Elder Education: The Benefits of Earning a Degree as a Senior

The habit of learning is one that adults often foster in children, but it can also be a good plan for healthy living throughout your life.

Individuals who tackle new educational opportunities maintain their zest for life and enjoy better health, as well as a more satisfying social life. If you are considering taking on pursuing an associates degree or other goal in your later years, you are likely to benefit in a number of ways from your endeavor.

Intellectual Stimulation

For those who have retired from their usual field of work, the change of pace and lack of mental challenges can pose a problem. These individuals are often used to constant interactions with a team of co-workers and a wealth of problem-solving opportunities offered by an average workday. Pursing new educational opportunities can be an appropriate remedy for post-retirement boredom and can provide topics to aid in social interactions. Studies show that the earlier you retire, the more likely you are to experience cognitive decline because of lack of stimulation.

Seniors often become more socially isolated after retirement and often have fewer opportunities to learn new subjects and skills. This lack of intellectual stimulation can lead to memory problems and slower cognitive function. New learning helps to counteract this effect.


Greater Ability to Connect with Young People and the Wider World

Often, retired individuals become disconnected from what’s going on in the wider community, and they may find it more difficult to engage with grandchildren and other younger people in society. The knowledge and information provided by lifelong learning allows older people a greater understanding of the experiences of young people and the wider world. This ability not only provides mental stimulation, but also a better connection to younger family members and others.

Enhanced Access to Work Opportunities

If you are a senior who must, or prefers to, keep working after the age of 65, demonstrating your ability to acquire new skills and compete intellectually will be seen as a recommendation for job opportunities you may wish to pursue. Acquiring an associates degree in a specific area of study can be key to allowing you to enter a new field that interests you.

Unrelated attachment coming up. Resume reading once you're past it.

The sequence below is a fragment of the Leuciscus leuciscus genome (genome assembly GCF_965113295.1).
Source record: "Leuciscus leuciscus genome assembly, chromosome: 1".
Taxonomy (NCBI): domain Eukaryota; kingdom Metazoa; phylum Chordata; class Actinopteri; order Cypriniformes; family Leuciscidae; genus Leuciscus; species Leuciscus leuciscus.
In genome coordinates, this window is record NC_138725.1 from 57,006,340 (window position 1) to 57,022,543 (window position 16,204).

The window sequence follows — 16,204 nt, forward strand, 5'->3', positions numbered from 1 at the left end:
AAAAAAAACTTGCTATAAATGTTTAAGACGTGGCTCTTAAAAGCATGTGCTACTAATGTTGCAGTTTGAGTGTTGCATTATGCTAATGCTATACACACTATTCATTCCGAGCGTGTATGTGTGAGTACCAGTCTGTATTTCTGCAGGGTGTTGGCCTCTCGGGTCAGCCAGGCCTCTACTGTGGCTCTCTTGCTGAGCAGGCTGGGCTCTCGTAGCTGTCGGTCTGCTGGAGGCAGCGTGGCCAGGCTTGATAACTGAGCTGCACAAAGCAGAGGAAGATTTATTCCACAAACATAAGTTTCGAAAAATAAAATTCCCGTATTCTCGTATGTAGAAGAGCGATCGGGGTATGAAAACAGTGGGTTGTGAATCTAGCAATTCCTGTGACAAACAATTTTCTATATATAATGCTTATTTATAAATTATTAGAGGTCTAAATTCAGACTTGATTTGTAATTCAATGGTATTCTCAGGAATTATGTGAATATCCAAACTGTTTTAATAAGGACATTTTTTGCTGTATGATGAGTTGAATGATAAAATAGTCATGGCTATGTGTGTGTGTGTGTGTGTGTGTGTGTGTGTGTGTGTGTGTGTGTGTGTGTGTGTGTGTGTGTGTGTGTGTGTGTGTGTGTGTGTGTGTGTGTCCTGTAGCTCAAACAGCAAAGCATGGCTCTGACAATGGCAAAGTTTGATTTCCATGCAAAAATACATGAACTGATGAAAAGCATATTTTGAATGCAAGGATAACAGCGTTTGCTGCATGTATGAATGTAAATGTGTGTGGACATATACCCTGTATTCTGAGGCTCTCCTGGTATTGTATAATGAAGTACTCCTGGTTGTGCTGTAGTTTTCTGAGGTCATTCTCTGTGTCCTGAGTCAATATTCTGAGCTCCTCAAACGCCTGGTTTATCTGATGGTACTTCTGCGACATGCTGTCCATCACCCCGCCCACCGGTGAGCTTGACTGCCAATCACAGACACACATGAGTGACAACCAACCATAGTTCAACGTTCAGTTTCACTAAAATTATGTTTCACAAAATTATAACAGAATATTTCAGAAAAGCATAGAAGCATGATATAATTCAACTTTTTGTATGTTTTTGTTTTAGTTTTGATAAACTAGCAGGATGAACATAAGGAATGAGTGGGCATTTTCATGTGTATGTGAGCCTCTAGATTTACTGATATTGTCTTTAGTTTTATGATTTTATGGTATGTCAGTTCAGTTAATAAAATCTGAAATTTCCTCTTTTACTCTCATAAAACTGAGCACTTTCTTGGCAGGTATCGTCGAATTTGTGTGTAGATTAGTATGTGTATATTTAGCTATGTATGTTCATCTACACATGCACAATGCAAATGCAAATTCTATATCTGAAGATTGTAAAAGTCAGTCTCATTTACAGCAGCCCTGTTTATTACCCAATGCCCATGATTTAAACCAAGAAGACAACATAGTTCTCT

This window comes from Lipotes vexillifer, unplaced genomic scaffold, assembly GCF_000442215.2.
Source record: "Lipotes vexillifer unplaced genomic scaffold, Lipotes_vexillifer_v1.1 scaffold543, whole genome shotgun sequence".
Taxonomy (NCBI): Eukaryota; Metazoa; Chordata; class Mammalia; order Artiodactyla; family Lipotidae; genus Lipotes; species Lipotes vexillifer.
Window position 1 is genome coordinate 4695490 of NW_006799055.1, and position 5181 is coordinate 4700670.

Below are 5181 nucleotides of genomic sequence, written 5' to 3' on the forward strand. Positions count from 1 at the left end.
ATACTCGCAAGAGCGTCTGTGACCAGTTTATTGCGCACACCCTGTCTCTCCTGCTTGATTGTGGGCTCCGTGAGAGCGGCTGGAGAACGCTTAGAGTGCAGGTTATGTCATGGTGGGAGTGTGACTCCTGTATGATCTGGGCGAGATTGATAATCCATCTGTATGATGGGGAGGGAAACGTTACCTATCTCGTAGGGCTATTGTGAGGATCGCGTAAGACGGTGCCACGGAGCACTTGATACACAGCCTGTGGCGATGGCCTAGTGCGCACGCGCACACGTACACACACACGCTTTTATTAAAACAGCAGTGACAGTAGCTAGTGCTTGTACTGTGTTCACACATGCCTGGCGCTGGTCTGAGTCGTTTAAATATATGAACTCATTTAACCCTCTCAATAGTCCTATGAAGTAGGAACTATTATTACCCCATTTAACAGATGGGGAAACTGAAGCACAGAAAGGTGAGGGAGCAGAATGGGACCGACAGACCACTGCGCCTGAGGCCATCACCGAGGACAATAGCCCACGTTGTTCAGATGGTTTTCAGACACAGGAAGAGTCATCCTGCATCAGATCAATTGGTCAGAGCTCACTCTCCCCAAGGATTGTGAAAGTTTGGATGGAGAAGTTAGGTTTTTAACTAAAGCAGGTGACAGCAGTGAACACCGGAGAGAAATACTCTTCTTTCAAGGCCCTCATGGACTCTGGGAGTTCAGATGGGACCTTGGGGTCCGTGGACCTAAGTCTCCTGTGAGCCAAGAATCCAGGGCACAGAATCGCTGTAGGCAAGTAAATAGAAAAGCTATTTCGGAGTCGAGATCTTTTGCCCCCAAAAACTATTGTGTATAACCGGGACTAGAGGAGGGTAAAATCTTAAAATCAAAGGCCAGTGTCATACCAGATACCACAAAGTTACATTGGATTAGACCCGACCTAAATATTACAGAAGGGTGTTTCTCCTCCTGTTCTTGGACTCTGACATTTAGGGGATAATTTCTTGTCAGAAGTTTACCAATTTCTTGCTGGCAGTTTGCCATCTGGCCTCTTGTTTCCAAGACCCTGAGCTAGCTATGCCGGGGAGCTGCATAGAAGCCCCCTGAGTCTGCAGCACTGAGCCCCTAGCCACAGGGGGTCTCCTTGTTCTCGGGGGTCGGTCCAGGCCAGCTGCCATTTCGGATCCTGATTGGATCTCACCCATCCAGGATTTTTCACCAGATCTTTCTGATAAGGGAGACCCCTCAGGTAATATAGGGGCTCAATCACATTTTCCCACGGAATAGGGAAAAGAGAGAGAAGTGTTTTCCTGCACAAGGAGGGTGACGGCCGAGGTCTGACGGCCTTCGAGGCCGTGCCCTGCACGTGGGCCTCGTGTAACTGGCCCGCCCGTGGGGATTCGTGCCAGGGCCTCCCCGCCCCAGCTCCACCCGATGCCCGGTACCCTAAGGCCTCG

Better Physical Health

Individuals who remain intellectually engaged appear to enjoy better physical health, as well as having improved mental acuity and memory. This result appears to come from the mental activity causing individuals to get up and engage to pursue their interests. So exercising your mind also helps to exercise your body, with all the health benefits that normally accrue from such activity.

You Can Take Advantage of Free or Low-Cost Programs

Your desire to continue learning in your later years can also qualify you for a number of free or low-cost courses that are available in many communities across the country.

These programs have become available as greater understanding of the benefits of lifelong learning for seniors become better known.

These programs can help you to begin or continue your studies, as well as bring you into other seniors who are also pursuing subjects that interest them.

Lifelong learning is not just a phrase for the young. It can be a way of thinking that helps you to gain greater quality of life throughout the years. If you have a curious mind, enjoy intellectual challenges and know how to apply yourself to a subject, you can continue your learning opportunities, regardless of your age.

Research the many avenues that are now available to help you explore new subjects and develop new skills. You will find that your academic pursuits enrich you both mentally and experientially.

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Find Ways to Contribute, Even in Retirement